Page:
The moving correspondence of five young people whose idealism and dreams are reshaped and ultimately buried in the muddy trenches of WWI. The four friends of the title are poet and writer Vera Brittain’s younger brother, Edward; her fiancÇ, Roland Leighton; and their schoolmates Victor Richardson and Geoffrey Thurlow. The four men knew each other during their public-school days and planned, along with Vera, to continue their studies at Oxford following the summer of 1914. Instead, the four sought commissions in the British army and, one by one, crossed the channel to the battlefields of France and Italy. All four were killed. Vera, who had also left Oxford to serve as a nurse’s aide, kept up a steady correspondence with Leighton and her brother, and later with Richardson and Thurlow. Most of her letters were returned to her for safekeeping—and she, of course, also kept theirs. Bishop (English/McMasters Univ., Canada), who has edited Brittain’s diaries, and her biographer Bostridge have edited many of Vera’s letters heavily because the gist of them has already appeared frequently in her other writing. The correspondence begins almost immediately after Vera and Leighton, also a poet, are introduced by her brother. Their exchanges—light-hearted, and at first possessed of a youthfully showy intellectual bent—grow both in emotion and intimacy as the two fall in love. When Leighton heads for France, his letters return filled with war’s beauty and its soullessness: “Modern warfare is merely a trade, and it is only a matter of taste whether one is a soldier or a greengrocer. . . .” Following Leighton’s death, Vera writes more frequently to her brother and to the other two friends. Their responses are not as lyrical as Leighton’s, but their deaths are in some ways more disturbing, because they do herald a lost generation. Brittains of another time and place, here with their souls bared.

Pub Date: March 15, 1999

ISBN: 1-55553-379-5

Page Count: 448

Publisher: N/A

Review Posted Online: May 20, 2010

Kirkus Reviews Issue: Feb. 1, 1999

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The author's youthfulness helps to assure the inevitable comparison with the Anne Frank diary although over and above the...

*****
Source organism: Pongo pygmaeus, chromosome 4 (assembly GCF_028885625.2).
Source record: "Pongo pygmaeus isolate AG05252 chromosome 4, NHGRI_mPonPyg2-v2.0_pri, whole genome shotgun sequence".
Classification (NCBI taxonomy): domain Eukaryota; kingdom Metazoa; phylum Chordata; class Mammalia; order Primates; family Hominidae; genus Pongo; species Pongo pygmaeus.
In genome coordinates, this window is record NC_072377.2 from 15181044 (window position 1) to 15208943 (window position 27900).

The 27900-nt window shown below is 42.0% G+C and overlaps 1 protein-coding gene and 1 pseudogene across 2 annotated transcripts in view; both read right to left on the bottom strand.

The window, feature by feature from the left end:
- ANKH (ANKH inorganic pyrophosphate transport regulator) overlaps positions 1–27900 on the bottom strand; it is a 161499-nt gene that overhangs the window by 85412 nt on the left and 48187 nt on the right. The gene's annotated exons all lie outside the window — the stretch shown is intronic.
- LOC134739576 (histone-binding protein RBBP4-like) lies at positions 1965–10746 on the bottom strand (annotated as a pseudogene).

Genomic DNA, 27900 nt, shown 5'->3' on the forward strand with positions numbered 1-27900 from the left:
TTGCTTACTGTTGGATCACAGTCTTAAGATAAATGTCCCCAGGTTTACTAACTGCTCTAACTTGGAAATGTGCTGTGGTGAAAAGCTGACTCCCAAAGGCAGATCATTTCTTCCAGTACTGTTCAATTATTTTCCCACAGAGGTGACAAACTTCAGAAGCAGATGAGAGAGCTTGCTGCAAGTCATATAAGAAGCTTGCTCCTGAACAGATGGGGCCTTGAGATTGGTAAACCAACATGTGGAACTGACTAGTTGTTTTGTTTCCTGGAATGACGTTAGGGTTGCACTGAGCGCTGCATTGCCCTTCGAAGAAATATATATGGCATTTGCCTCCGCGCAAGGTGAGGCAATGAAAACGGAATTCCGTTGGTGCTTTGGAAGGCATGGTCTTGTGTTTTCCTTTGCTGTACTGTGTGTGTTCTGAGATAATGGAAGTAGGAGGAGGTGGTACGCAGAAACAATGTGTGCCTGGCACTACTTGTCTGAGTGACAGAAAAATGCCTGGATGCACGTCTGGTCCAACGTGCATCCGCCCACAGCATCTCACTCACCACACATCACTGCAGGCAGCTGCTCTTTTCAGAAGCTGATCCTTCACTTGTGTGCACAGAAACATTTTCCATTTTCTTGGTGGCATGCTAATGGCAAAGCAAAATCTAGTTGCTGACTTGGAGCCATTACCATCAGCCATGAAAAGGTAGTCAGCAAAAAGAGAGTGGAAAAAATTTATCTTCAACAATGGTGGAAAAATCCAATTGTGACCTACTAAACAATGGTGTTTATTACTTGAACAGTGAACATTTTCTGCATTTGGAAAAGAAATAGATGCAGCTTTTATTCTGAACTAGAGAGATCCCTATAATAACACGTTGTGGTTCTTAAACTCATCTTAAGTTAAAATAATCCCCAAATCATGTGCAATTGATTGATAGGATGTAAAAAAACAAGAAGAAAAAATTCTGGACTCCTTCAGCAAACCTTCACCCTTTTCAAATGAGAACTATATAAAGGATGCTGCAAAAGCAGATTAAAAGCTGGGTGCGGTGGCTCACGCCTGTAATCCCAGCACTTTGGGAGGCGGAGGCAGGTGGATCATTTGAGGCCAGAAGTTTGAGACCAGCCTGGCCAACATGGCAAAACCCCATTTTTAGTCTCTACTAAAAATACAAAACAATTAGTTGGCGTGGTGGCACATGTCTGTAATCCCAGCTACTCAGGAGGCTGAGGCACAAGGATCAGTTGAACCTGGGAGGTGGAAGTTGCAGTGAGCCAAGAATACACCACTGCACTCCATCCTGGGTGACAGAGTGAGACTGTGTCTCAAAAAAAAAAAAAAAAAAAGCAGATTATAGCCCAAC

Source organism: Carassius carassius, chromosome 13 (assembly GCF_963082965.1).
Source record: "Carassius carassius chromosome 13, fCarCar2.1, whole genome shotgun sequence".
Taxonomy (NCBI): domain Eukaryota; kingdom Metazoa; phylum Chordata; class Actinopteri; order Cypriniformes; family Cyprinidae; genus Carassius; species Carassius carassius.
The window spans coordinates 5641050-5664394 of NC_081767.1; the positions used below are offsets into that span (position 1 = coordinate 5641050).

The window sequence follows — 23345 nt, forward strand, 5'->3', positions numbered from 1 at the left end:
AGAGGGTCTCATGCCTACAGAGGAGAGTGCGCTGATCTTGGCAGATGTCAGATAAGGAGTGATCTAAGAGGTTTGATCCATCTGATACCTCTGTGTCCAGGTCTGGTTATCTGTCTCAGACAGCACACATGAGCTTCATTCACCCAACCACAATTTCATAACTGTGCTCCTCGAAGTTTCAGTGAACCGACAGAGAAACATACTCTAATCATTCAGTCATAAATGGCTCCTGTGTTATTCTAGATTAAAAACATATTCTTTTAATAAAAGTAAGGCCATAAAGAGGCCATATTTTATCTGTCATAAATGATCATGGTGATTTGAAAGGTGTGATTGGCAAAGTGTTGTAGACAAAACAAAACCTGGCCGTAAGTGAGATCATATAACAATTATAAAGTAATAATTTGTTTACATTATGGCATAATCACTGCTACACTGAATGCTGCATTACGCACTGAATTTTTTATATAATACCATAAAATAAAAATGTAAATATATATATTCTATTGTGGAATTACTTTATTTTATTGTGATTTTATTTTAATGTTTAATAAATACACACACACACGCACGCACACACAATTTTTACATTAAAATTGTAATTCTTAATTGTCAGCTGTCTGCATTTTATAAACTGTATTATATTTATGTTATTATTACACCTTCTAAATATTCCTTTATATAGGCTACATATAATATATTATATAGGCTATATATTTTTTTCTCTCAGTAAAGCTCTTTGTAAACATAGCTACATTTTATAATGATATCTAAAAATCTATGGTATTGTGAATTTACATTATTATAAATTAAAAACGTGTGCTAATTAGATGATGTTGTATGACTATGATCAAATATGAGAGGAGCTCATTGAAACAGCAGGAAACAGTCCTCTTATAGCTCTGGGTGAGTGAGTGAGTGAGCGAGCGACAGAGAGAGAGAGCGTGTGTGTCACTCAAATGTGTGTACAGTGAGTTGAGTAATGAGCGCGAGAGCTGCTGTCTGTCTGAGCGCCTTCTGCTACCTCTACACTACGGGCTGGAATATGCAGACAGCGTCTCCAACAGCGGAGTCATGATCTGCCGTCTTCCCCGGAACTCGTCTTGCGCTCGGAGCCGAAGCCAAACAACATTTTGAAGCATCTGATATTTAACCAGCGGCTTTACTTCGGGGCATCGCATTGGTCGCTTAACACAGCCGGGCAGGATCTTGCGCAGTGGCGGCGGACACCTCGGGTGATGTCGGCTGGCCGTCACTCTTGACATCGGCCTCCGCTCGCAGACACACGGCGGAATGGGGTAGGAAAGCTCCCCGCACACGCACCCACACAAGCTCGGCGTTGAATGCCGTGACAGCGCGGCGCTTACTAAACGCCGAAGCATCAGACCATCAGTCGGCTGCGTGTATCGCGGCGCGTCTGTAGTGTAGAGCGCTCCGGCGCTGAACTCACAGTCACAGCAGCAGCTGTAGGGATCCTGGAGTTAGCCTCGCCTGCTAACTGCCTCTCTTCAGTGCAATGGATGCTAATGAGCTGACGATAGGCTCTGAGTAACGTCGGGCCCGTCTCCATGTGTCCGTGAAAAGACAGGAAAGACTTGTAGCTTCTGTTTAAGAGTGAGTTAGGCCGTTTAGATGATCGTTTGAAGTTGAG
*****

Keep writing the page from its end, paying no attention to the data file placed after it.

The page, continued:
Elie Wiesel spent his early years in a small Transylvanian town as one of four children. 

He was the only one of the family to survive what Francois Maurois, in his introduction, calls the "human holocaust" of the persecution of the Jews, which began with the restrictions, the singularization of the yellow star, the enclosure within the ghetto, and went on to the mass deportations to the ovens of Auschwitz and Buchenwald. There are unforgettable and horrifying scenes here in this spare and sombre memoir of this experience of the hanging of a child, of his first farewell with his father who leaves him an inheritance of a knife and a spoon, and of his last goodbye at Buchenwald his father's corpse is already cold let alone the long months of survival under unconscionable conditions. 

The author's youthfulness helps to assure the inevitable comparison with the Anne Frank diary although over and above the sphere of suffering shared, and in this case extended to the death march itself, there is no spiritual or emotional legacy here to offset any reader reluctance.

Pub Date: Jan. 16, 2006

ISBN: 0374500010

Page Count: 120

Publisher: Hill & Wang

Review Posted Online: Oct. 7, 2011

Kirkus Reviews Issue: Jan. 15, 2006

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Title notwithstanding, this latest from the National Book Award–winning author is no guidebook to getting woke.

In fact, the word “woke” appears nowhere within its pages. Rather, it is a combination memoir and extension of Atlantic columnist Kendi’s towering Stamped From the Beginning (2016) that leads readers through a taxonomy of racist thought to anti-racist action. Never wavering from the thesis introduced in his previous book, that “racism is a powerful collection of racist policies that lead to racial inequity and are substantiated by racist ideas,” the author posits a seemingly simple binary: “Antiracism is a powerful collection of antiracist policies that lead to racial equity and are substantiated by antiracist ideas.” The author, founding director of American University’s Antiracist Research and Policy Center, chronicles how he grew from a childhood steeped in black liberation Christianity to his doctoral studies, identifying and dispelling the layers of racist thought under which he had operated. “Internalized racism,” he writes, “is the real Black on Black Crime.” Kendi methodically examines racism through numerous lenses: power, biology, ethnicity, body, culture, and so forth, all the way to the intersectional constructs of gender racism and queer racism (the only section of the book that feels rushed). Each chapter examines one facet of racism, the authorial camera alternately zooming in on an episode from Kendi’s life that exemplifies it—e.g., as a teen, he wore light-colored contact lenses, wanting “to be Black but…not…to look Black”—and then panning to the history that informs it (the antebellum hierarchy that valued light skin over dark). The author then reframes those received ideas with inexorable logic: “Either racist policy or Black inferiority explains why White people are wealthier, healthier, and more powerful than Black people today.” If Kendi is justifiably hard on America, he’s just as hard on himself. When he began college, “anti-Black racist ideas covered my freshman eyes like my orange contacts.” This unsparing honesty helps readers, both white and people of color, navigate this difficult intellectual territory.

Not an easy read but an essential one.

Pub Date: Aug. 13, 2019

ISBN: 978-0-525-50928-8

Page Count: 320

Publisher: One World/Random House

Review Posted Online: April 28, 2019

Kirkus Reviews Issue: May 15, 2019

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